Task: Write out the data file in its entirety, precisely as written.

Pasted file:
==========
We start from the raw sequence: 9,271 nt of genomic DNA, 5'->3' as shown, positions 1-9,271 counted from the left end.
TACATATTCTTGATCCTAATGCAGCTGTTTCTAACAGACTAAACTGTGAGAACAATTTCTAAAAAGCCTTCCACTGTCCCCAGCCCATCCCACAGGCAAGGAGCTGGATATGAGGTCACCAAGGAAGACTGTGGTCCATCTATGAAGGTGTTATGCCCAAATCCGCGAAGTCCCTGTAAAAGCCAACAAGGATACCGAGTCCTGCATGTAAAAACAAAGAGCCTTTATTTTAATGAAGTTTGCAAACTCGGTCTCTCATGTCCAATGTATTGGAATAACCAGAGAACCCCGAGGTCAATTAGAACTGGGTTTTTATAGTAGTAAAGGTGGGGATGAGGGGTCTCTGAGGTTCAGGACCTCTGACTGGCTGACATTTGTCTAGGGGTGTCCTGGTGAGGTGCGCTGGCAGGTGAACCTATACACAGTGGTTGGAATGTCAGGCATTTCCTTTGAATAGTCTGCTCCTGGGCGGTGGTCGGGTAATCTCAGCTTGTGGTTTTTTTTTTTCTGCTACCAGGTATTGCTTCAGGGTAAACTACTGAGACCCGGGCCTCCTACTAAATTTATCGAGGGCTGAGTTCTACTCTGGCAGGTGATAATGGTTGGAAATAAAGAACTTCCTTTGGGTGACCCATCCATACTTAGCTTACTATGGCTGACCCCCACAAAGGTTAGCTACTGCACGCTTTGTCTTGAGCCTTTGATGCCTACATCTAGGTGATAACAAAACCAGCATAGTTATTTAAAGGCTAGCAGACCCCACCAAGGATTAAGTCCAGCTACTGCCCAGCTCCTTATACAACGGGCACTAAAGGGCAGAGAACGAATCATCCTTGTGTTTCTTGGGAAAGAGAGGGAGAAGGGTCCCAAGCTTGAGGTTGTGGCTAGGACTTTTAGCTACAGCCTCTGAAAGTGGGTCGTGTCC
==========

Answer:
We start from the raw sequence: 9,271 nt of genomic DNA, 5'->3' as shown, positions 1-9,271 counted from the left end.
TACATATTCTTGATCCTAATGCAGCTGTTTCTAACAGACTAAACTGTGAGAACAATTTCTAAAAAGCCTTCCACTGTCCCCAGCCCATCCCACAGGCAAGGAGCTGGATATGAGGTCACCAAGGAAGACTGTGGTCCATCTATGAAGGTGTTATGCCCAAATCCGCGAAGTCCCTGTAAAAGCCAACAAGGATACCGAGTCCTGCATGTAAAAACAAAGAGCCTTTATTTTAATGAAGTTTGCAAACTCGGTCTCTCATGTCCAATGTATTGGAATAACCAGAGAACCCCGAGGTCAATTAGAACTGGGTTTTTATAGTAGTAAAGGTGGGGATGAGGGGTCTCTGAGGTTCAGGACCTCTGACTGGCTGACATTTGTCTAGGGGTGTCCTGGTGAGGTGCGCTGGCAGGTGAACCTATACACAGTGGTTGGAATGTCAGGCATTTCCTTTGAATAGTCTGCTCCTGGGCGGTGGTCGGGTAATCTCAGCTTGTGGTTTTTTTTTTTCTGCTACCAGGTATTGCTTCAGGGTAAACTACTGAGACCCGGGCCTCCTACTAAATTTATCGAGGGCTGAGTTCTACTCTGGCAGGTGATAATGGTTGGAAATAAAGAACTTCCTTTGGGTGACCCATCCATACTTAGCTTACTATGGCTGACCCCCACAAAGGTTAGCTACTGCACGCTTTGTCTTGAGCCTTTGATGCCTACATCTAGGTGATAACAAAACCAGCATAGTTATTTAAAGGCTAGCAGACCCCACCAAGGATTAAGTCCAGCTACTGCCCAGCTCCTTATACAACGGGCACTAAAGGGCAGAGAACGAATCATCCTTGTGTTTCTTGGGAAAGAGAGGGAGAAGGGTCCCAAGCTTGAGGTTGTGGCTAGGACTTTTAGCTACAGCCTCTGAAAGTGGGTCGTGTCC